To decide between the different options mentioned above its best to work with a qualified solar installer to assess both your rooftop, building orientation and electricity usage to decide which are best for you.

      Out of the standard flatroof materials listed above all are compatible with solar installation, with TPO having the edge for ease of installation and potential for additional production when using bifacial panels (more on this in another blog!). To maintain the roofing warranty a solar contractor will need to put to a small piece of the exact roofing material your building uses called a “slip-sheet” under the solar racking to protect your roofing membrane.

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        Five-degree ballasted racking with an east-west orientation on a TPO roof

        Pitched roofs

        Pitched roofs are also prime candidates for commercial solar installations and are often what people are most familiar with from seeing residential solar installs. The most common pitched roof types are either asphalt shingle or metal roofs.

        For asphalt shingle roofs penetrations are generally required and there are several different approaches to flashing these penetrations to ensure that the installation is watertight, and a roof’s warranty is preserved. Some approaches required the removal of shingles around each solar attachment point and the installation of a new piece of metal flashing. However, the approach favored here at Aurora Energy is to use a flexible butyl tape flashing that allows for installation directly on-top of the existing asphalt shingles. This is less invasive and preserves the seal of already installed shingles.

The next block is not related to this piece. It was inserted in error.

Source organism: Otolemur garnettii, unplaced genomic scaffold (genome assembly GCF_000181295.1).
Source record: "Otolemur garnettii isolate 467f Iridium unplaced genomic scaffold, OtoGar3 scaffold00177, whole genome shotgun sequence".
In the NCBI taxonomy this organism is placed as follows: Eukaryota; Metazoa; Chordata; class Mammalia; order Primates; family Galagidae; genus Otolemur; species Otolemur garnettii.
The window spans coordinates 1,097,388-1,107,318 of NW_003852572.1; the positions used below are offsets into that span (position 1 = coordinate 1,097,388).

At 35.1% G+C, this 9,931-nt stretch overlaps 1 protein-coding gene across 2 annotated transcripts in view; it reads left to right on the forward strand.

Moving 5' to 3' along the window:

solar module support installed on-top of asphalt shingle
        Completed asphalt shingle installation

        Module support installed on-top of asphalt shingle

        Completed asphalt shingle installation

        As can be seen in the pictures above pitched roof solar installations generally follow the existing roofing slope of a pitched roof. For this reason, pitched roof faces that are orientated toward the north are not productive and not suitable for solar installation.

        For metal roofs the two most common types are standing seam metal roofs or trapezoidal metal roofs. Both are eligible for solar installation with the key difference being how solar is attached. 

        With standing seam metal roofs, no penetrations are required. Rather, the solar can be attached to the roof using specially made standing seam clamps that tighten directly onto the existing roof seams.

          Standing seam clamp supporting solar rail and modules